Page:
Think Spring, Plan Your Pantry

If you’re anything like me, by the time February draws to a close you are so ready for spring!  But most of the time it still seems so far away.  The ground is likely covered with snow.  Everything is wet and sloppy.  The sun likes to hide.

You’re still eating lots of winter comfort foods and living off your freezer stock from last year.

peaches

As March approaches I’m anxious for fresh foods.  While they aren’t quite available yet, it’s time to start thinking about them.

Now is the perfect time to plan how you want to stock your pantry and freezer during the spring, summer and fall.  Doing so can save you money and keep your family well fed.

Maybe you already have a good inventory of what you preserved last year.  That is a great start.  Even if you don’t you can still start planning for the coming produce season now.

Here are general guidelines of when some produce is available in the area and some ideas of ways to preserve it.  Make a list of the ones you want, find recipes, put the plans in your calendar so you know when you’ll have to do it and stock up on all of your supplies.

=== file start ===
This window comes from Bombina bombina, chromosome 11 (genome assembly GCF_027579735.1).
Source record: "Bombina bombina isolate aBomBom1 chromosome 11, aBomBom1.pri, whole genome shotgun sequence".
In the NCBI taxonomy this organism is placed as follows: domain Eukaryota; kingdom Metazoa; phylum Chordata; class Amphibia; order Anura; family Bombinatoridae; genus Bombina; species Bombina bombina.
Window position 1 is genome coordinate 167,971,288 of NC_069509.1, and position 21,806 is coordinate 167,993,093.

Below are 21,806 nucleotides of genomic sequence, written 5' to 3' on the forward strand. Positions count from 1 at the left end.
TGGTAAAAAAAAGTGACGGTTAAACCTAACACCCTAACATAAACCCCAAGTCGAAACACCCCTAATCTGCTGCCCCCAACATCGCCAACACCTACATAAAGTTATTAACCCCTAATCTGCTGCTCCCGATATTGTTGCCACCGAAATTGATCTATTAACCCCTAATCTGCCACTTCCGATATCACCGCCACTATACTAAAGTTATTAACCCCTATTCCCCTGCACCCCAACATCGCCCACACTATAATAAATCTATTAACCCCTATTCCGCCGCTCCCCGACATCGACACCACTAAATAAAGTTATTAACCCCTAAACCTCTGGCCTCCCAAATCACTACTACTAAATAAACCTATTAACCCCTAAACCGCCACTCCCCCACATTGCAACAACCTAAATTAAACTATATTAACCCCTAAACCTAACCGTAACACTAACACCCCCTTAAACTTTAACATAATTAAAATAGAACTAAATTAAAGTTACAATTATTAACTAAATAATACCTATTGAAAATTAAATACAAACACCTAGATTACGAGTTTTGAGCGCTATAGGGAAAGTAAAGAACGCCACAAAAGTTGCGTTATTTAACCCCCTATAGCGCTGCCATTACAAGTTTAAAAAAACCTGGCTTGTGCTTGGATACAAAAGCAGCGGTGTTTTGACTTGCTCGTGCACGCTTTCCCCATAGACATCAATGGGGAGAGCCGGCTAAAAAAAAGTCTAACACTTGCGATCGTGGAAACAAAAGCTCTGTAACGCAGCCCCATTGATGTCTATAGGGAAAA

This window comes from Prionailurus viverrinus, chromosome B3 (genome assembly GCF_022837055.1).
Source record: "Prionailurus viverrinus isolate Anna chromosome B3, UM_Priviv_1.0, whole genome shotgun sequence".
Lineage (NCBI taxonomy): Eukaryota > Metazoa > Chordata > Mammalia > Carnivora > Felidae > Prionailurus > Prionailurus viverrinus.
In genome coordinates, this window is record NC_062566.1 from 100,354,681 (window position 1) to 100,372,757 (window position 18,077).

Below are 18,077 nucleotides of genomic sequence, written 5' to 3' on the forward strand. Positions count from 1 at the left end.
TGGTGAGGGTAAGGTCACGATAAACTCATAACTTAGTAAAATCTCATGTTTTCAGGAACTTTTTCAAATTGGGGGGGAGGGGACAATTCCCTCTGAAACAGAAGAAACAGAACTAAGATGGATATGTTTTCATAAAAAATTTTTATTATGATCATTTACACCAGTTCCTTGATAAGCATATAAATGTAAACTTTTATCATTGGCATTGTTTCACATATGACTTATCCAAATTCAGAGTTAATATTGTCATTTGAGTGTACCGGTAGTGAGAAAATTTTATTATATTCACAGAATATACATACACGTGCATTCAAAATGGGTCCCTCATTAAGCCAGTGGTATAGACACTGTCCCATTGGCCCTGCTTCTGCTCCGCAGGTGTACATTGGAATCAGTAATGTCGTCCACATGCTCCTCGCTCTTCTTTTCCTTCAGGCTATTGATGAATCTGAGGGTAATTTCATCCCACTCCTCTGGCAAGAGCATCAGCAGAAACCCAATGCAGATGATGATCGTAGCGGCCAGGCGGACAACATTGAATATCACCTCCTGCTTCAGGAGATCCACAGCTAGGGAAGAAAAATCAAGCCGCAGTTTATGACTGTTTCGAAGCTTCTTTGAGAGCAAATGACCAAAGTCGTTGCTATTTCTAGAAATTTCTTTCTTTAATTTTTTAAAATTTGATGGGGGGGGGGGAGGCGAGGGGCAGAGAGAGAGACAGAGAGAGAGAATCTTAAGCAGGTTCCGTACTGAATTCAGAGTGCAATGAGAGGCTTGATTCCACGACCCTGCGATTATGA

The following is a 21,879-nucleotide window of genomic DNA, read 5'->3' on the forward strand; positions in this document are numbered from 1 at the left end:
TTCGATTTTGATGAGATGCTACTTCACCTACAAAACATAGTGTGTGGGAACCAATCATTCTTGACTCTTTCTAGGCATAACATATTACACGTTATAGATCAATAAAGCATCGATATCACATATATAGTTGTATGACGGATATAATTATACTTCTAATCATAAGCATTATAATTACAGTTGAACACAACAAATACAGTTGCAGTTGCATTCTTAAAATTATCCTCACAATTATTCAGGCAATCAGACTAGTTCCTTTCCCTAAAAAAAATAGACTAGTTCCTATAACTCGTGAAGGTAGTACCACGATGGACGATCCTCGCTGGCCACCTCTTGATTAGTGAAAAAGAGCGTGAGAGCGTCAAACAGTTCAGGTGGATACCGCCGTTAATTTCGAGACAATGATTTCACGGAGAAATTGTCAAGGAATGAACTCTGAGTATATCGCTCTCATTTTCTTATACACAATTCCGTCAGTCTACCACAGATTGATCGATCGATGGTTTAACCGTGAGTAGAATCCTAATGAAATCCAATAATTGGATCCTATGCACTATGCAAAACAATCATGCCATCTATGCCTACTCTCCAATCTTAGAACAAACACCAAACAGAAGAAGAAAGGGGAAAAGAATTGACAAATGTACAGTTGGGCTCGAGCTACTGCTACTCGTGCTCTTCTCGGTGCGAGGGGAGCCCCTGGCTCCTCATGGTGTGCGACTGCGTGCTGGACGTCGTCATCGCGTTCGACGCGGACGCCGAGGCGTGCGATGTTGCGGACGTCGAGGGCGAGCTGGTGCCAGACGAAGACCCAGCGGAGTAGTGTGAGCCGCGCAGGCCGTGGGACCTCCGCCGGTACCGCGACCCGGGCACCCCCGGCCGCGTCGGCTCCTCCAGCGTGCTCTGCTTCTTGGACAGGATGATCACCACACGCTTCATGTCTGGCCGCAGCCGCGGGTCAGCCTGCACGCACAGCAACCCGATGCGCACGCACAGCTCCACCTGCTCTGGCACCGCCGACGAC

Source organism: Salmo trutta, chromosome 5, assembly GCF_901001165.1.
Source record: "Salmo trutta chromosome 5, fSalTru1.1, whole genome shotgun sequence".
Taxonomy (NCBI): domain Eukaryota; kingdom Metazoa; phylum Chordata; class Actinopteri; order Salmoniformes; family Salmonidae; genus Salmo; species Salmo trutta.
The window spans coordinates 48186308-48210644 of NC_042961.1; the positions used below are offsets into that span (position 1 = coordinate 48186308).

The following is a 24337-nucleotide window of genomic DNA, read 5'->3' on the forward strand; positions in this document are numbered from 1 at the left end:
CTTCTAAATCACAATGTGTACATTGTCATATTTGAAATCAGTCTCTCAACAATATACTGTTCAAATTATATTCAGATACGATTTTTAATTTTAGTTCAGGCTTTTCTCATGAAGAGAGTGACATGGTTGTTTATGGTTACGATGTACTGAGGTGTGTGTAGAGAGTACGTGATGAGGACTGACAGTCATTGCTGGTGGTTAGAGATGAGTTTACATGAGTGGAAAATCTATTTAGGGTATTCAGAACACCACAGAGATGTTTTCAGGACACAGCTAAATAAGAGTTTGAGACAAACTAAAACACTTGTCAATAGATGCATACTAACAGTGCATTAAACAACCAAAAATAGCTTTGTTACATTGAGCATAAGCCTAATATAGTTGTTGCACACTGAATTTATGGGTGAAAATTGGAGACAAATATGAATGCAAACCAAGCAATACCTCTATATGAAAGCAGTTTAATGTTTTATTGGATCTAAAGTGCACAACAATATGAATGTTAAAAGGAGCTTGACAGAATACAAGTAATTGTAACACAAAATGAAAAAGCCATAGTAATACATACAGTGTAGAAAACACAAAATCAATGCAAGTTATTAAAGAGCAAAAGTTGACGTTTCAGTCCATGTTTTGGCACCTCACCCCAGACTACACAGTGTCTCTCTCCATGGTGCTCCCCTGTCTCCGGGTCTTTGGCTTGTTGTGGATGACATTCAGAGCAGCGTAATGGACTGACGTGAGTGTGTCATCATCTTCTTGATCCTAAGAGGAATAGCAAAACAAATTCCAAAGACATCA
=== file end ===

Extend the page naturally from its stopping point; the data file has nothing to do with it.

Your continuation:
When spring does finally decide to show up you’ll be ready to stock your pantry for a full year of healthy food.

Produce Season:

  • Early – mid June: strawberry, rhubarb, asparagus
  • Mid – late June: strawberry, rhubarb, asparagus, sugar snap peas, zucchini, summer squash, cherry, cucumber, raspberry
  • Early – mid July: strawberry, asparagus, zucchini, summer squash, cherry, cucumber, raspberry, blueberry, apricot, peach, cherry, nectarine
  • Mid – late July: zucchini, summer squash, cucumber, raspberry, blueberry, peach, nectarine, corn, plum, melon
  • Early – mid August: zucchini, summer squash, cucumber, raspberry, peach, nectarine, plum, corn, melon
  • Mid – late August: zucchini, summer squash, raspberry, peach, nectarine, plum, corn, melon, apples, pears,  cauliflower, broccoli, squash, brussels sprouts, peppers, tomatoes, beets, potatoes, carrots, cabbage
  • Early – mid September: corn, melon, apples, pears, plums, peaches, cauliflower, broccoli, squash, brussels sprouts, nectarine, peppers, tomatoes, beets, potatoes, carrots, cabbage
  • Mid – late September: corn, melon, apples, pears, plums, peaches, cauliflower, broccoli, squash, brussels sprouts, nectarine, peppers, tomatoes, beets, potatoes, carrots, cabbage
  • Early – mid October: apples, pears, cauliflower, broccoli, squash, brussels sprouts, peppers, beets, potatoes, carrots, cabbage

Preserving Ideas:

  • Berries: jam, jelly, pancake/ice cream topping, frozen, pie, fruit leather, dried, relish/salsa, baked goods
  • Stone fruits: jam, jelly, frozen, canned, pie, dried, fruit butter
  • Zucchini/summer squash: salsa, tomato sauce, frozen, sweet bread
  • Apples/pears: canned, pies, sauce, butter
  • Tomatoes/peppers/onions: pasta sauce, chili sauce, salsa
  • Squash: bake and freeze
  • Corn/broccoli/cauliflower/peppers: frozen

apple butter

Recipe:

Apple Butter

makes 4 1/2 – 5 1/2 pts.